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What is Scratchboard Art? - Tools & Techniques

Instructor: Stephanie Przybylek

Stephanie has taught studio art and art history classes to audiences of all ages. She holds a master's degree in Art History.

Have you ever scratched your name onto a surface? Did you know you can make art this way? In this lesson, explore a creative process known as scratchboard art and learn about tools used to do it.

What Is Scratchboard Art?

You can use many methods to make artwork. You've probably painted a picture or drawn images on a white or light-colored surface. But have you ever worked on a dark background? A method of art called scratchboard does just this, beginning with an all-black surface.

Scratchboard art is a way to create an image using a special board with a black surface layer and white under layer. Using a sharp tool, you cut into the black to reveal the white layer below. The resulting image is a series of light lines against a dark background. Scratchboard art is considered a type of direct engraving, a process where an image is incised or cut into a surface. The image is created completely by making repeated small lines, marks and strokes.

Example of scratchboard art
Example of scratchboard art

Scratchboard isn't just about drawing an outline in the black surface. And it's not a process that creates a negative image with dark and light areas reversed. It's creating an image by removing the dark to reveal the white. Because of this, it can make a dramatic impression as a figure emerges from the black background.

Now let's look at how to make scratchboard art.

Scratchboard Art Tools

Let's start with tools and materials.

You can buy pre-made scratchboard panels from various arts and crafts suppliers. A basic scratchboard panel has three layers. The bottom layer or base is a hard paper or board, the thicker the better for stability and a good foundation. Covering the base is a layer of white clay. This is the layer you reveal when you create scratchboard art. On top is a thin layer of black ink, normally a carbon-based ink that's lightfast and resistant to fading. This is important because you want the dark areas to remain dark long after your artwork is finished.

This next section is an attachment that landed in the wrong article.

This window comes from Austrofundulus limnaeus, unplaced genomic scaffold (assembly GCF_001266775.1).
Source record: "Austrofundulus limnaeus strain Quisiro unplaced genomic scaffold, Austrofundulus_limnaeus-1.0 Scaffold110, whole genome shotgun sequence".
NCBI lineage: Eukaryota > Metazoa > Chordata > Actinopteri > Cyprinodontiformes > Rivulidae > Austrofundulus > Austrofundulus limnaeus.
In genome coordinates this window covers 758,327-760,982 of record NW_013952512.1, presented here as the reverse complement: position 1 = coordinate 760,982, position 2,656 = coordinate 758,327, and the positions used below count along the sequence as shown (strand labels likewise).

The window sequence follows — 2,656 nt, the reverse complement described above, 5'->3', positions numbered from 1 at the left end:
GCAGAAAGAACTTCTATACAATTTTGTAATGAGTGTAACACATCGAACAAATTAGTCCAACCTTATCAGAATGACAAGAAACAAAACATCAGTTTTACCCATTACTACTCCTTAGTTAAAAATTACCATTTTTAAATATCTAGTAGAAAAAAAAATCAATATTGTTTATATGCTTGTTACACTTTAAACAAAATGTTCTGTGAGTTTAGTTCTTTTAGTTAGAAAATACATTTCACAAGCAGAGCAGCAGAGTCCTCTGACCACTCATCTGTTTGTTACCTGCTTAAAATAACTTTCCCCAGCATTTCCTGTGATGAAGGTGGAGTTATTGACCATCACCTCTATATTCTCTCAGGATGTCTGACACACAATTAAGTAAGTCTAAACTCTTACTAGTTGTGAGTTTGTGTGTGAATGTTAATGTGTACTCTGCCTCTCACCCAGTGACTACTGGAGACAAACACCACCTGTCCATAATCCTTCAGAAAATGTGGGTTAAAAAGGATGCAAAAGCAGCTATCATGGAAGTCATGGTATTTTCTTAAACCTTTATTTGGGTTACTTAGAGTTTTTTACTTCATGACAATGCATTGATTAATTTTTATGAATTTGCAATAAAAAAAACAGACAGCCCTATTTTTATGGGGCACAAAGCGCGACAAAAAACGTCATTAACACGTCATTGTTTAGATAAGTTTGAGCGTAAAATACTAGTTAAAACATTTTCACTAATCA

The tools used for cutting into the board include small craft knives with precision blades. They come in various sizes and can be fitted with many types of angled blades. You can also use engraver's points, which are small metal tools used in printmaking. For removing large areas of black, some artists also use sandpaper or even steel wool. You'll also need some drawing paper, tracing paper and chalk. More on those in a moment.

Scratchboard Art Techniques

To make a work of scratchboard art, first decide what you'd like to draw. If necessary, you can do preliminary studies to work out the composition on the drawing paper. When you're ready, take your finished drawing and trace it onto a piece of tracing paper, then carefully cover the back of the tracing paper with white chalk. Then carefully lay it, chalk side down, on top of your scratchboard. Following the lines of the image on the tracing paper, gently trace your drawing, allowing the chalk outline to appear on the black ink surface. Then carefully take a knife or point and jab into the outline -- this way it's permanently on your board. Then brush the chalk off and you're ready to begin.

Example of scratchboard art. This work shows how effective this method can be.
Example of scratchboard art

You want to think about which areas of your drawing will be the lightest. Start making small marks to build the highlights first, then work toward the areas in shadow. Effective marks in making scratchboard art include cross-hatching, in which repeated small criss-crossed lines create depth and dimension. Varying the space between the lines and the size of the lines creates different grades of dark and light. You can also use a method called stippling, which is basically poking the surface repeatedly with small dots. It creates a very different effect from cross-hatching. The two methods can even be used together.

Detail of a scratchboard work. Notice how the fine lines create the drawing.
Detail of a scratchboard work

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